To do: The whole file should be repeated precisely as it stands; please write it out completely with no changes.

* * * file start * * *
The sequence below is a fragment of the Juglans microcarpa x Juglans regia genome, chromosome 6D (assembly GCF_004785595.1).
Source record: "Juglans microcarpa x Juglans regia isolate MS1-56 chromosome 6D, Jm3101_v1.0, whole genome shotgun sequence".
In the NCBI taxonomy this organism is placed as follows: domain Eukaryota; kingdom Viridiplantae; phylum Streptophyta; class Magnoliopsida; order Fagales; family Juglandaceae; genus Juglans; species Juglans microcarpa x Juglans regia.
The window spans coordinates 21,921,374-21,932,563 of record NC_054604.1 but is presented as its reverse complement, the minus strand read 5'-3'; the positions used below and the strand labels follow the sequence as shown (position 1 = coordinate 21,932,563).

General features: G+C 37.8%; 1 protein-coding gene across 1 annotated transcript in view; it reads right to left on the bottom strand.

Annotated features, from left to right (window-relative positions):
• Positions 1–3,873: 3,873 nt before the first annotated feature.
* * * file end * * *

The sequence below is a fragment of the Juglans microcarpa x Juglans regia genome, chromosome 6D (assembly GCF_004785595.1).
Source record: "Juglans microcarpa x Juglans regia isolate MS1-56 chromosome 6D, Jm3101_v1.0, whole genome shotgun sequence".
In the NCBI taxonomy this organism is placed as follows: domain Eukaryota; kingdom Viridiplantae; phylum Streptophyta; class Magnoliopsida; order Fagales; family Juglandaceae; genus Juglans; species Juglans microcarpa x Juglans regia.
The window spans coordinates 21,921,374-21,932,563 of record NC_054604.1 but is presented as its reverse complement, the minus strand read 5'-3'; the positions used below and the strand labels follow the sequence as shown (position 1 = coordinate 21,932,563).

General features: G+C 37.8%; 1 protein-coding gene across 1 annotated transcript in view; it reads right to left on the bottom strand.

Annotated features, from left to right (window-relative positions):
• Positions 1–3,873: 3,873 nt before the first annotated feature.